Judge Lewis Kaplan’s recent ruling that Virginia Giuffre can proceed with her civil action against Andrew Windsor has helped shine a light on the murky world of royal finances.

Up to now Mrs Windsor has been bankrolling her favourite son via the duchy of Lancaster, which netted her an annual £20 million at the last count. Now that Andrew has fallen from grace, not only has he lost his sinecures, more importantly we’re told that his mother will no longer be footing his legal bills. He’s on his own. A private citizen. So how’s he going to pay?

It just so happens that Andrew has a £17 million Swiss chalet for which he has reportedly found a buyer. We’re told he’ll use this ‘private’ source of income and that he certainly won’t be dipping into the public purse and that makes everything OK.

Except it doesn’t. The assets they exploit, mainly land and property, belong to everyone. Common wealth. Common sense.

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How did Andrew pay for the chalet when he only gets £249,000 a year for performing royal duties and which he will now presumably lose? He may have been helped by friend and multimillionaire Tory donor David Rowland, but most likely he used the proceeds from the sale of his house on the Sunninghill Park estate, which was given to him by his mother.

And how did Mrs Windsor find the money to build the house in the first place? Most probably from one of her four main sources of ‘private’ income: the duchies of Lancaster and Cornwall; and the estates of Sandringham and Balmoral.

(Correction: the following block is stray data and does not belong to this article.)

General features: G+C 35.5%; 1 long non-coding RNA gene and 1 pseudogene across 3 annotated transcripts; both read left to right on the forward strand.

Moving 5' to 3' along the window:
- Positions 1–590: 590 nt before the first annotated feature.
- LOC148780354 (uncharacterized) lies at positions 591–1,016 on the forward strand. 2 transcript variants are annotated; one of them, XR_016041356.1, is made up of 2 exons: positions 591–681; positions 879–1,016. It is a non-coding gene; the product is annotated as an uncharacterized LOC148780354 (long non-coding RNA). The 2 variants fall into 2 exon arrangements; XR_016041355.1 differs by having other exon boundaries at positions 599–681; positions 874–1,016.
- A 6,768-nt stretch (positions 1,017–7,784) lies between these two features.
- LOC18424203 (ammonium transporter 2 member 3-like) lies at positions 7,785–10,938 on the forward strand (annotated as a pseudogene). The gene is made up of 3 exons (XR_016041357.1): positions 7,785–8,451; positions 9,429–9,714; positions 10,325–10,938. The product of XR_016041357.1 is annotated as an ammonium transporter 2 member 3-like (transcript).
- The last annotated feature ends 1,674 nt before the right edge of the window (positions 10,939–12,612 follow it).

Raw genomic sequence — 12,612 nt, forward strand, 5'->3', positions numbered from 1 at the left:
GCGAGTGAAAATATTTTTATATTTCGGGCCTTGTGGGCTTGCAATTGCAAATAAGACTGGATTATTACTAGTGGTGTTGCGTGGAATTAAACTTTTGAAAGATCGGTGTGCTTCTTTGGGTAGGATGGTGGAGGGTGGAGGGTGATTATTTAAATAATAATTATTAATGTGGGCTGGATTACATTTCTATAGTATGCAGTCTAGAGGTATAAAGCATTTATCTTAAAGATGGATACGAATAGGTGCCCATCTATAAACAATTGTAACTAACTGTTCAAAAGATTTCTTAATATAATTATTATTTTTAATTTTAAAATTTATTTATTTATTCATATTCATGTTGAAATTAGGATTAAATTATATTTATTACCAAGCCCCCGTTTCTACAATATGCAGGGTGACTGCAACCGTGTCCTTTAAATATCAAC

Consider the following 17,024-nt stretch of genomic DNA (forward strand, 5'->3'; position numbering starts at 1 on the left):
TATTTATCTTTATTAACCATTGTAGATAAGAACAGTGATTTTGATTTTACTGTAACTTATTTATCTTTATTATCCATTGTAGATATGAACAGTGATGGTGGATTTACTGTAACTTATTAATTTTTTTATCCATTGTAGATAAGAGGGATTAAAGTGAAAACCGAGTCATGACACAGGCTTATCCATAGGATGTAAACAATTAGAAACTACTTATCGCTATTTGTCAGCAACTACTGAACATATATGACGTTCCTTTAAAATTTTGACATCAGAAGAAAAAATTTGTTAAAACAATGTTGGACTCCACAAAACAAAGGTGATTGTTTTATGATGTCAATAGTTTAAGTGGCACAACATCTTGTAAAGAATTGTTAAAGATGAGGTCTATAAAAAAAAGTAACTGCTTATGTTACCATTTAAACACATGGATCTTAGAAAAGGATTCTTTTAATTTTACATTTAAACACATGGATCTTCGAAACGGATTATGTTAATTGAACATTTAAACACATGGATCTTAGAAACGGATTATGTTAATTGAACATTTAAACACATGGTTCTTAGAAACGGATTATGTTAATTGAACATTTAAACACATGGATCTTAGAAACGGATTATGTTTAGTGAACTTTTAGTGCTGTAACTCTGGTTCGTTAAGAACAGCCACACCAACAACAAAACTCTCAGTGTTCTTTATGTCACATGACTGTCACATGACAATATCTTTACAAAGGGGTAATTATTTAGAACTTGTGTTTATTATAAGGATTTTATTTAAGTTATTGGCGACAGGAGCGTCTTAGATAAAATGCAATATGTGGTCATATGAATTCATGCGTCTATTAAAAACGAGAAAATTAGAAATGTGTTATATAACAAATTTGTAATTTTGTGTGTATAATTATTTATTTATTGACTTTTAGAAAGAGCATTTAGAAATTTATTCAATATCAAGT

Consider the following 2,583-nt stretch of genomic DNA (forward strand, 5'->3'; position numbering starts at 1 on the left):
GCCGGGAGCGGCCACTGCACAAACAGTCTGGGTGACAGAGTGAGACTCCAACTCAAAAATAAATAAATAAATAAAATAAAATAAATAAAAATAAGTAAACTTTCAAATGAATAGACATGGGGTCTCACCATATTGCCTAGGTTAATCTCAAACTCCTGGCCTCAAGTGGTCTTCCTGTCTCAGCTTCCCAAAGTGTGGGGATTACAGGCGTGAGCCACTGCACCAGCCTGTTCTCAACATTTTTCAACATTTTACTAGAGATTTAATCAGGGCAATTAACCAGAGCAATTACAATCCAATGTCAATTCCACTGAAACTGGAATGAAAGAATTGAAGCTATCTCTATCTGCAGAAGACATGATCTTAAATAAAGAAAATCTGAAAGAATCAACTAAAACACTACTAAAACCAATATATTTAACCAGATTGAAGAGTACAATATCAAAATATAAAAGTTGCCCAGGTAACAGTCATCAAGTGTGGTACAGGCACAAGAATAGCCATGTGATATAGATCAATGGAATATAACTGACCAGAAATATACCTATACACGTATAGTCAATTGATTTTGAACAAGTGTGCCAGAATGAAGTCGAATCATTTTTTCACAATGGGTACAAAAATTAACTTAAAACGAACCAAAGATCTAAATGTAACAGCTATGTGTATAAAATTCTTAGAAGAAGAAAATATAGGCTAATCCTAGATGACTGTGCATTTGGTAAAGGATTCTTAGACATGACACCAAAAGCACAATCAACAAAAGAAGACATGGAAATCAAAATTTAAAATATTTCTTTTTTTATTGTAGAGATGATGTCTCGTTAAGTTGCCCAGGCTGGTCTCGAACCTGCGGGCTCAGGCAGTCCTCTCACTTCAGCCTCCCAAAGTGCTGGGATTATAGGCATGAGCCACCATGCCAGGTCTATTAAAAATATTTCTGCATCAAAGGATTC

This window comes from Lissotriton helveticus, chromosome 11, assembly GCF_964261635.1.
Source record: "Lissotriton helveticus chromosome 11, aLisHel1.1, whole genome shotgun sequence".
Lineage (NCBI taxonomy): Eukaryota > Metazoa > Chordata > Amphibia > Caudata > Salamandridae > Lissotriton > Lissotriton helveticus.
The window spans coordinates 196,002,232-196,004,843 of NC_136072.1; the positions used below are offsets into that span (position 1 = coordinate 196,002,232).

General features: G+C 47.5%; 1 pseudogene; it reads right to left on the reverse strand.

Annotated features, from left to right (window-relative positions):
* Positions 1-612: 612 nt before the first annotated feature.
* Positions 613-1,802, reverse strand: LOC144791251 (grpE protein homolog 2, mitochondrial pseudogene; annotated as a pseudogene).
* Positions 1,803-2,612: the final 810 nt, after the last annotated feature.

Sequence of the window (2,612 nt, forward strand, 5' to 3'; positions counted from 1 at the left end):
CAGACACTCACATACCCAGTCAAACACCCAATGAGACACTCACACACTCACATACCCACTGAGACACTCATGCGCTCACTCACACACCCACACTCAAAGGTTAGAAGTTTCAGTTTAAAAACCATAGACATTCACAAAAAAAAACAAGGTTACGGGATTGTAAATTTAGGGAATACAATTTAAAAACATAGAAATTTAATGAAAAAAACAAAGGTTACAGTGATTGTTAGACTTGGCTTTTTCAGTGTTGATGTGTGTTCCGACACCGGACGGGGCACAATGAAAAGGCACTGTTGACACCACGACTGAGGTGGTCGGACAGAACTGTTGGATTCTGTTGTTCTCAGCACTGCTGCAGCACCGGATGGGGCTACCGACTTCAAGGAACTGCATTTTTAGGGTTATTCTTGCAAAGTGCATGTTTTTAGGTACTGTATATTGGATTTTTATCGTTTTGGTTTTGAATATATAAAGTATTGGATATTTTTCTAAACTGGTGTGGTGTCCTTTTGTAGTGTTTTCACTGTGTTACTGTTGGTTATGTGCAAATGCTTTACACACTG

Charles traditionally pockets the £23 million profits from the duchy of Cornwall so let’s look at the duchy of Lancaster.

Eighteen thousand hectares of prime rural land in England and Wales plus a lucrative patch in the heart of Westminster, known as the Savoy estate. In addition, the duchy owns urban developments, historic buildings and a couple of golf courses, including Southerndown, part of the 1,500 hectare Ogmore estate.

The duchy was established in 1265 when Simon de Montfort, Robert Ferrers and other barons briefly rebelled against Henry III and lost. Their lands became the king’s property and so on and so forth until ‘their power being thus established, the chief of the band contrived to lose the name of Robber in that of Monarch; and hence the origin of Monarchy and Kings.’ Powerful words of English republican Thomas Paine from Rights of Man, written in the wake of the French revolution.

To make matters worse, the duchy is subject to neither corporation tax nor capital gains tax, even though it operates like a commercial land company.

Then in 2017 came the Paradise Papers revealing the duchy was holding investments in offshore banks in the Cayman Islands and Bermuda. Investments in rip-off white goods retailer BrightHouse and a cheap booze outlet. 

The simple truth is that the royals have no private income and we are paying for Andrew’s mistakes, like befriending Jeffrey Epstein and Ghislaine Maxwell.

Isn’t it about time we strip these parasites of their unearned wealth, turn it over for the common good and, in so doing, finally address the deep rooted inequalities of our society? 

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